My journey into this world began in Hong Kong, where I talked with scholars at the University of Hong Kong and visited the office of Students and Scholars Against Corporate Misbehavior (SACOM). SACOM activists shared their strategies for bringing employer offenses to light and to help workers fight for better working conditions. The following day they led me on a tour of Shenzhen’s manufacturing districts. We explored an area of small electronics companies, the garment district, and finally, the vast world of Foxconn, the Taiwanese corporation famous both for making Apple’s iPhones and iPads—and for an ongoing problem with employee suicides. With the recent announcement that Foxconn is building a large campus in Mount Pleasant, Wisconsin, an examination of the company’s approach to managing and disciplining workers in China is more relevant to the United States than ever.
Even before the recent authoritarian turn in Chinese politics, working-class life was extremely difficult. With little opportunity to make a living in the countryside, tens of millions of young Chinese now migrate to cities for work (most factory workers in Shenzhen are migrants in their teens and early twenties). They leave behind any children to be raised by the grandparents, so entire generations have grown up with their parents absent. As social life has fallen apart, China has experienced a rising suicide rate among elders in the countryside. Meanwhile, the migrant workers’ household registration (hukou) remains linked to their original countryside residence. Although they are legal residents of the city, they are denied a wide range of educational, health, and housing benefits. This makes the peasant-workers of Shenzhen (and many other cities) second-class citizens—similar in some ways to undocumented immigrants in the United States. They feel trapped because the absence of economic opportunity in the countryside makes it impossible to return home; yet in their new home, they are cut off from even fundamental welfare benefits, thus increasing their vulnerability and dependence on their employers.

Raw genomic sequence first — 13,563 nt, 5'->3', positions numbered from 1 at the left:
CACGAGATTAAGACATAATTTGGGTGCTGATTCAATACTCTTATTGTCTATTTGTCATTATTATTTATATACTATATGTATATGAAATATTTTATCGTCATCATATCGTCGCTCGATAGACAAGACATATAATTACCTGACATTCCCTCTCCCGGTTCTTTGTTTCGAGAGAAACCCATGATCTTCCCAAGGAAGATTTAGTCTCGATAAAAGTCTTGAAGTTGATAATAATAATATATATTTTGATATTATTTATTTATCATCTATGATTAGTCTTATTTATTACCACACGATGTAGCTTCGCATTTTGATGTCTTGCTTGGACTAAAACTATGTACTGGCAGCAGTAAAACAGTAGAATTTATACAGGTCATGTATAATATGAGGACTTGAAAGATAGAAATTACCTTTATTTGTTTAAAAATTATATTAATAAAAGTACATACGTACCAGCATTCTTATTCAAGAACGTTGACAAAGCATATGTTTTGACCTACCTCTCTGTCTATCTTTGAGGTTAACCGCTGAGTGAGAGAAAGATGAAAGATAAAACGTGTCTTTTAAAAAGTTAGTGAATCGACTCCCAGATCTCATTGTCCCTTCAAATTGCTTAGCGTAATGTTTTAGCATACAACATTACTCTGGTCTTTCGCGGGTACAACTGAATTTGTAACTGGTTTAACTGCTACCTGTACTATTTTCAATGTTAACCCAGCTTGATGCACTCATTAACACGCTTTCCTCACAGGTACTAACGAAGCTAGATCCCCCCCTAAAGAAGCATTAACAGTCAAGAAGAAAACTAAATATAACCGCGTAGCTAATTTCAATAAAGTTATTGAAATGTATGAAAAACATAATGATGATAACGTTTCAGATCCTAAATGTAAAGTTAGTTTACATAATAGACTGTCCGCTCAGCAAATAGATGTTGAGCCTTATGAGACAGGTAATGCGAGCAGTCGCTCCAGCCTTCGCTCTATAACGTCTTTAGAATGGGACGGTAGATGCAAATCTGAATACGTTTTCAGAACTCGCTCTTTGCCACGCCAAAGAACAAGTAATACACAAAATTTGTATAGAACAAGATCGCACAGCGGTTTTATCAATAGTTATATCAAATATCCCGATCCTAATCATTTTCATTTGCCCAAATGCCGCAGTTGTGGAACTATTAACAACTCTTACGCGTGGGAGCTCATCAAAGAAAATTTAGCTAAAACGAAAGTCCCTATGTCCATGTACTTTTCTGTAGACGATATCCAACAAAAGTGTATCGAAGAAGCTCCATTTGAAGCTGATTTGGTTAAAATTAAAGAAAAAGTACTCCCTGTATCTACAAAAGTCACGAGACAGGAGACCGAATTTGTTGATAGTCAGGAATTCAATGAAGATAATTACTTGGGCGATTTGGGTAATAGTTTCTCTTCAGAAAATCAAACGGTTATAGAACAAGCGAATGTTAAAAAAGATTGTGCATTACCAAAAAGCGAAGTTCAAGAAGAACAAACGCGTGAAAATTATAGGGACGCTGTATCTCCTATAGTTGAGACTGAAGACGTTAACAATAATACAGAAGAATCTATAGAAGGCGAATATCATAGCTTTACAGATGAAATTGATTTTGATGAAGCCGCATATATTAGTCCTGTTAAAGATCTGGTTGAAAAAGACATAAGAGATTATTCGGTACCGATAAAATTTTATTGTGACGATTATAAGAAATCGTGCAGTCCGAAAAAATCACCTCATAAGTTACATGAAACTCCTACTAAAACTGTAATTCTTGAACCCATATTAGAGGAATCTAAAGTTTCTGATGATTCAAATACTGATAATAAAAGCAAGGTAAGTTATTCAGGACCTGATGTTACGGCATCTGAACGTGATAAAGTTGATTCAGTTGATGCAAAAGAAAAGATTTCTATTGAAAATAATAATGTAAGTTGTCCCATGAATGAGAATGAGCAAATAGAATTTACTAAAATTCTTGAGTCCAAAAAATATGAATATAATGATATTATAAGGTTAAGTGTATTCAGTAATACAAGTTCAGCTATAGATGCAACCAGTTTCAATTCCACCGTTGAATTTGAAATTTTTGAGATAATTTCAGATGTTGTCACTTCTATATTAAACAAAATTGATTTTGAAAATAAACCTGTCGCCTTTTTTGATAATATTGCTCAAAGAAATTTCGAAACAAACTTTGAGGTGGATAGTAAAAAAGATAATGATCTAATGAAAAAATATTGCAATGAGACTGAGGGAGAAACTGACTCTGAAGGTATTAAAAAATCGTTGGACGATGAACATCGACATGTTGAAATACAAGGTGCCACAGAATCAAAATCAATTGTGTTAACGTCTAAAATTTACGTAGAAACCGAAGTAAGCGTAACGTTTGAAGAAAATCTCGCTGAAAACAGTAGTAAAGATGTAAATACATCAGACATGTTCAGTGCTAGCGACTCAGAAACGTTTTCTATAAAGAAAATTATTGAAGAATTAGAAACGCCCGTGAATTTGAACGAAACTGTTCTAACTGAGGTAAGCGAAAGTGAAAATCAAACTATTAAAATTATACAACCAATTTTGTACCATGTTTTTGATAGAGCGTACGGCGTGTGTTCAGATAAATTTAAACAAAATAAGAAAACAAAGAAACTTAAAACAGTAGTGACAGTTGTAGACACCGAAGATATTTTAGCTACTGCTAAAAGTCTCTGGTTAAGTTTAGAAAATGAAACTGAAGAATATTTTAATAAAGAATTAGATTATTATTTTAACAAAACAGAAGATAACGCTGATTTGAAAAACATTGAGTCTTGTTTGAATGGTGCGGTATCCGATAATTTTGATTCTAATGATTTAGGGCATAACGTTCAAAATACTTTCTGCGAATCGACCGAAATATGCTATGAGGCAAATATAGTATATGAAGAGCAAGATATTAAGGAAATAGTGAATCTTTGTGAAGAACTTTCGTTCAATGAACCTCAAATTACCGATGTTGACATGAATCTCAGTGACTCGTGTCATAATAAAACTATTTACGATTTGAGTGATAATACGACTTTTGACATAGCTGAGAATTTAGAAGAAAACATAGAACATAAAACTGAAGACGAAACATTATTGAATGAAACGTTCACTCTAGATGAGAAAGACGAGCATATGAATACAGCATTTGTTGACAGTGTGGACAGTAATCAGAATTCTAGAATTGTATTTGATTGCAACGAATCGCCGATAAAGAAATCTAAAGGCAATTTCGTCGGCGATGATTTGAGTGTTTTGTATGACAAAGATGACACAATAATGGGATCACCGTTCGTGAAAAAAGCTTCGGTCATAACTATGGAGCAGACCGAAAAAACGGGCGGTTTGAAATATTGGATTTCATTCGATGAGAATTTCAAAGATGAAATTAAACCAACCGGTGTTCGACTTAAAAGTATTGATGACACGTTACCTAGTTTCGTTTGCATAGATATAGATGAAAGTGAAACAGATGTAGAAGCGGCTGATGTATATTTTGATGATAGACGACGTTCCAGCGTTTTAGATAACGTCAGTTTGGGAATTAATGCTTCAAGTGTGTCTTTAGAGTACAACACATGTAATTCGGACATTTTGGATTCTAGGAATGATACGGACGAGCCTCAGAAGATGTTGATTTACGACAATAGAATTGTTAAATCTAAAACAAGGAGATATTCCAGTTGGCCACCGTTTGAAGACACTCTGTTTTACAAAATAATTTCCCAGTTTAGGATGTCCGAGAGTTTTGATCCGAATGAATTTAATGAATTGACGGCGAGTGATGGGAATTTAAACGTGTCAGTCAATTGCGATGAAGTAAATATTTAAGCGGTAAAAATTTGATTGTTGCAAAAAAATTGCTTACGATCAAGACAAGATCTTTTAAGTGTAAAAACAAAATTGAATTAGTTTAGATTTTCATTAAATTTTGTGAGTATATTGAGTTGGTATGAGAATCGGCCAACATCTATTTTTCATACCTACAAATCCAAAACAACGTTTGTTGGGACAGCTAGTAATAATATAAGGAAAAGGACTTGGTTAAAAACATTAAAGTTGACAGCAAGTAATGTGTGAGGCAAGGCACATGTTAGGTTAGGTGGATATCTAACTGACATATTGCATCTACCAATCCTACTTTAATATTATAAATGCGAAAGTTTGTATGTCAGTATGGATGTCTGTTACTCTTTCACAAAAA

Peasant-workers settle into jobs in the electronic, garment, construction, or service industries in cities like Shenzhen. The jobs pay low wages, below the minimum considered necessary to sustain life (the minimum wage in Shenzhen is approximately ¥2,200 per month, or roughly $330; around double that amount is required to survive). This forces workers to seek a punishing schedule of overtime work, with employers using overtime to control workers as needed. To make ends meet, workers crowd together in small dormitory rooms, often provided by their employer, with surveillance cameras throughout the building and the threat of eviction if they protest.